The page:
Tess — Thanks for sharing Doug.

    Doug — I loved this post. For most of my life, I saw myself as a pessimist. I never thought I could change this belief…it was stuck to me like a Scarlet Letter. Then I got older and being a pessimist became very tiring.

    I began to change my way of thinking. I slowly began to release my belief that I am totally in control of my world and everything that happens in it, which in the old me meant only bad things happening. As I learned to let go of this control, I found it was easier to see and acknowledge the positive and happy things in my life.

    I still fall back into it occasionally, but I’m now able to see it as a temporary state of being, which I can change. It is no longer the Scarlet Letter branding me permanently a pessimist:~)
    .-= Sara´s last post…One Cute Squirrel =-.

  • vered | blogger for hire May 21, 2010, 12:59 pm

    I like the idea that a person can teach themselves to think more optimistically about situations. I always assumed that you are born either an optimist or a pessimist and that there’s nothing much you can do about it.
    .-= vered | blogger for hire´s last post…Do You Believe That “Retail Is For Suckers?” =-.

  • Joy May 21, 2010, 9:51 pm

    Hi Tess,
    Thank you for opening up your space to Doug.

    Hi Doug,
    I am an optimist..I call it “butterflies and glitter”…I can apply it to any situation and have done so my entire life. The naysayers around me might say what if X, Y, Z happen…and I say “what if” what if X,Y, and Z do happen, then so what will I die? Nope, then let’s look at what I’ve gained from the experience. Truly there is a positive to every situation if I allow myself to be open enough to see it, and to stand in faith, not let fear redirect me.
    I was born with this attitude. I didn’t have a great childhood, I’ve had some less than wonderful experiences in adulthood, but my faith is strong, and my genuine love of people and the world is strong, so I am able to look at each interaction, each situation and celebrate the good. Over time I learned how to learn from and then release the “bad”. I expect that everything will work as it’s meant to, and it does…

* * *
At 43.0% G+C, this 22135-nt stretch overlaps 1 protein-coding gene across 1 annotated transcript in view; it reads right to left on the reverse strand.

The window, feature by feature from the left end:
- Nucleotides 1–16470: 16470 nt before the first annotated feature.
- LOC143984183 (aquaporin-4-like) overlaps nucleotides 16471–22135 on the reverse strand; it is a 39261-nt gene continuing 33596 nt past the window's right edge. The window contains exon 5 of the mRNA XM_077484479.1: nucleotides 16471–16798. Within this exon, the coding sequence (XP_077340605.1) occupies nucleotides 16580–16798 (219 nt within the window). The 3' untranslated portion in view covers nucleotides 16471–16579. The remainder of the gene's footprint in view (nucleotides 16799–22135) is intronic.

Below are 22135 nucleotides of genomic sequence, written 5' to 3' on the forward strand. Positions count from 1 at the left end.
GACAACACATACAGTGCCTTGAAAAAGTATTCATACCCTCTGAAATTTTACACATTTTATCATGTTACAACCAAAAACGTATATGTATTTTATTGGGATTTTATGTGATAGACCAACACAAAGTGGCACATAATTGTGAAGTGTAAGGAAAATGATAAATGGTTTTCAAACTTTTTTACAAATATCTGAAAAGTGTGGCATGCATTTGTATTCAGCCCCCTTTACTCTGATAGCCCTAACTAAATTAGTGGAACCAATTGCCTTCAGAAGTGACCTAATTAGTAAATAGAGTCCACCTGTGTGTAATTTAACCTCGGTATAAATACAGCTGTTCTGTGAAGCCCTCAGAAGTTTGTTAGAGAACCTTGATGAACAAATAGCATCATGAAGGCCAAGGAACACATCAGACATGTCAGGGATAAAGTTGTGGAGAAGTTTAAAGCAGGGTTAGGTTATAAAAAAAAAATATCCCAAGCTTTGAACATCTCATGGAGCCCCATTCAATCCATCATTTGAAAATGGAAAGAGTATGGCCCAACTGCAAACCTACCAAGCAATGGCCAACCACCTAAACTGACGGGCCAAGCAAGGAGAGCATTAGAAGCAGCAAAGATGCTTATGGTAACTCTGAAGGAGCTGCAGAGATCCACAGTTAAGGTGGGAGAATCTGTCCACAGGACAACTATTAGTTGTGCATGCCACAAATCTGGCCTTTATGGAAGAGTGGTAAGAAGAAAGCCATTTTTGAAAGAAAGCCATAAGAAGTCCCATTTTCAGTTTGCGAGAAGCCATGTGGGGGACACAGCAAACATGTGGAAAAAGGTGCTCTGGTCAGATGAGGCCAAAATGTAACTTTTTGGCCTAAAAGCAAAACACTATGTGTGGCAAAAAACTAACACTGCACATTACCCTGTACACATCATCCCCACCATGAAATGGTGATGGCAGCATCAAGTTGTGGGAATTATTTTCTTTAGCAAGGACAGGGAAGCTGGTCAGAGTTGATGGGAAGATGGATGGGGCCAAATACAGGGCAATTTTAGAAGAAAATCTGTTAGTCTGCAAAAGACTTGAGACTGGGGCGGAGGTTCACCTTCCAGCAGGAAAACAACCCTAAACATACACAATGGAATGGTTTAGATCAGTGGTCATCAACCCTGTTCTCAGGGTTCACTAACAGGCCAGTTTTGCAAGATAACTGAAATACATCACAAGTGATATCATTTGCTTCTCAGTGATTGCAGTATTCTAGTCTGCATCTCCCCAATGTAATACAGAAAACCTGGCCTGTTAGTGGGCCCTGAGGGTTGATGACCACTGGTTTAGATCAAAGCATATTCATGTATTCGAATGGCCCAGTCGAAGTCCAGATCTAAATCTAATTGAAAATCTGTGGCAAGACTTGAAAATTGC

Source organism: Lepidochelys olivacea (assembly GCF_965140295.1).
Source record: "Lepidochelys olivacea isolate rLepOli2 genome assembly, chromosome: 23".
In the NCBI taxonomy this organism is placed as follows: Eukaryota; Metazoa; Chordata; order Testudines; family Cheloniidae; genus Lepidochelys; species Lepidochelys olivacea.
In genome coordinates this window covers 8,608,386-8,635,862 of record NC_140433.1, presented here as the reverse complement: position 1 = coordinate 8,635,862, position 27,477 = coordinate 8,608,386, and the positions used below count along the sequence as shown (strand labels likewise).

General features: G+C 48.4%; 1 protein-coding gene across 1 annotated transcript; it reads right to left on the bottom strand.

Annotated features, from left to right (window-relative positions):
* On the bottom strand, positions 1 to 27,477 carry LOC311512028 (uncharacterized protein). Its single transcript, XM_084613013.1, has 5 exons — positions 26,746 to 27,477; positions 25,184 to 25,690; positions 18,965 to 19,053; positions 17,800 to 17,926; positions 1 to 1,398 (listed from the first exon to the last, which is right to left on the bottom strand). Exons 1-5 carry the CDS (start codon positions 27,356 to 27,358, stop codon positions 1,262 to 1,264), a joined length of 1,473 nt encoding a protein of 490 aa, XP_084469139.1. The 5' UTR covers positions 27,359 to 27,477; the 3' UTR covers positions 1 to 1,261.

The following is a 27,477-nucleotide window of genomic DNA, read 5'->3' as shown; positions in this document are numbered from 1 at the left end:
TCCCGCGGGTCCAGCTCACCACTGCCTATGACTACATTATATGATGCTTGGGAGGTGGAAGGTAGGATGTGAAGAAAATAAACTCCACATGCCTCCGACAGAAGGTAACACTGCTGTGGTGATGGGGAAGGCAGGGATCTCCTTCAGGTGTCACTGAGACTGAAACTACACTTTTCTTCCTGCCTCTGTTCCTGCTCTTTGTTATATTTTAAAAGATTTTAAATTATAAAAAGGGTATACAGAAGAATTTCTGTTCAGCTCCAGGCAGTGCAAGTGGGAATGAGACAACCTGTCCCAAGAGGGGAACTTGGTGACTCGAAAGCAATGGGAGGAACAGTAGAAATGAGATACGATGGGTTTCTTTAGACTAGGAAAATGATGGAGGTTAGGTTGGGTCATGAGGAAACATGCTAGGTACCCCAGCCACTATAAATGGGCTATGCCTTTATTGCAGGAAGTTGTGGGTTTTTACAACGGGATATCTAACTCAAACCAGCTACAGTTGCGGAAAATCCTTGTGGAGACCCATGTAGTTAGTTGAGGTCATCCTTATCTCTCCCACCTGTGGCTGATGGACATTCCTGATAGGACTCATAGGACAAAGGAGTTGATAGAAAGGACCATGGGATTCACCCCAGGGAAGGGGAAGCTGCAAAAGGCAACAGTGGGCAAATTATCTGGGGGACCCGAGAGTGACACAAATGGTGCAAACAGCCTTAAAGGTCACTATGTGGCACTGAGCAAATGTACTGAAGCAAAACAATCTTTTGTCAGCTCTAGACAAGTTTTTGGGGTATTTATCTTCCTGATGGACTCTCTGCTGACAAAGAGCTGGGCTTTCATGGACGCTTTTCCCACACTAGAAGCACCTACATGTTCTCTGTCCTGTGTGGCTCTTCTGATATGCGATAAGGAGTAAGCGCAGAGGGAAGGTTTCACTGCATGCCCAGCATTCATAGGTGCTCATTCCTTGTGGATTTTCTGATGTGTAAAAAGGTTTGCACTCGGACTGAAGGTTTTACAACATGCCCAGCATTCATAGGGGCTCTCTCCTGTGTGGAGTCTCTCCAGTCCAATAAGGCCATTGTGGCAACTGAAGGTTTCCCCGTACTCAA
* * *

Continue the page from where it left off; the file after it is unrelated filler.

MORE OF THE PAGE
.-= Joy´s last post…Fearless Fun Friday: Dancing on the Dock…. =-.

  • Keith Davis May 22, 2010, 5:00 am

    Hi Tess
    “Why would anyone not want to think optimistically?”
    Good question – but perhaps we are what we are.
    My wife is the optimist, I’m the pessimist and between us we make things work.
    Half full, half empty – not sure if we ever change.
    .-= Keith Davis´s last post…Laugh and the world… =-.

  • Dr Ben Mead @ CBT Guildford August 9, 2011, 2:05 pm

    Tess, great article! And I think you’ve clarified a misconception about CBT. Many believe that the process of CBT is to inform the self that their thoughts are wrong, and to simply think more positively. Rather CBT is about recognising and accepting ones thoughts but seeing there may be a more balanced, less harsh alternative to them. This can work with pessimism – pessimistic thought are recognised for having evidence, but evidence against them should be acknowleged and in the process enable one to observe things more optismistically.


Leave a Comment

Next Post:

Previous Post:

Your Fearless Life: Making It Happen
Take Your Fear and Shove It
A Course on Love
Courage Coaching
Welcome! I'm Tess Marshall and I’m Passionate about supporting people who want to lead a fearless and bold life.
More about Tess